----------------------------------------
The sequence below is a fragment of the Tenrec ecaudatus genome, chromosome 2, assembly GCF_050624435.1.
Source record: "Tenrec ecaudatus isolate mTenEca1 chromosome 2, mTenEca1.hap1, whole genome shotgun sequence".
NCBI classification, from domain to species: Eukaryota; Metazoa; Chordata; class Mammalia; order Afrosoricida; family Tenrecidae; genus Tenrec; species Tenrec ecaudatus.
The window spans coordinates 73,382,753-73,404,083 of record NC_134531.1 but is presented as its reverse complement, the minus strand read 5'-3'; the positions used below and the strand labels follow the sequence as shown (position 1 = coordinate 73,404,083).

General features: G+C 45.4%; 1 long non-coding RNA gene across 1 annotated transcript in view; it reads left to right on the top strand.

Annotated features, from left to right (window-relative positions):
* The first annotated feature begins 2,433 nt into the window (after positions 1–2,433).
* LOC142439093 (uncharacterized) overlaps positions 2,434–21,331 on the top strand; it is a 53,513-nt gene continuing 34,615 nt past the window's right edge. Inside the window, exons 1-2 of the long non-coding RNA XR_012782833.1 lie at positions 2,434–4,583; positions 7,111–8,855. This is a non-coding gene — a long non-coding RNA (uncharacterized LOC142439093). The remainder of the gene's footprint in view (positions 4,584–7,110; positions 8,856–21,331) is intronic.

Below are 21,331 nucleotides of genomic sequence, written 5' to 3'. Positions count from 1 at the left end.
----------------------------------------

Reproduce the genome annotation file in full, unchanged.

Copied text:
The sequence below is a fragment of the Tenrec ecaudatus genome, chromosome 2, assembly GCF_050624435.1.
Source record: "Tenrec ecaudatus isolate mTenEca1 chromosome 2, mTenEca1.hap1, whole genome shotgun sequence".
NCBI classification, from domain to species: Eukaryota; Metazoa; Chordata; class Mammalia; order Afrosoricida; family Tenrecidae; genus Tenrec; species Tenrec ecaudatus.
The window spans coordinates 73,382,753-73,404,083 of record NC_134531.1 but is presented as its reverse complement, the minus strand read 5'-3'; the positions used below and the strand labels follow the sequence as shown (position 1 = coordinate 73,404,083).

General features: G+C 45.4%; 1 long non-coding RNA gene across 1 annotated transcript in view; it reads left to right on the top strand.

Annotated features, from left to right (window-relative positions):
* The first annotated feature begins 2,433 nt into the window (after positions 1–2,433).
* LOC142439093 (uncharacterized) overlaps positions 2,434–21,331 on the top strand; it is a 53,513-nt gene continuing 34,615 nt past the window's right edge. Inside the window, exons 1-2 of the long non-coding RNA XR_012782833.1 lie at positions 2,434–4,583; positions 7,111–8,855. This is a non-coding gene — a long non-coding RNA (uncharacterized LOC142439093). The remainder of the gene's footprint in view (positions 4,584–7,110; positions 8,856–21,331) is intronic.

Below are 21,331 nucleotides of genomic sequence, written 5' to 3'. Positions count from 1 at the left end.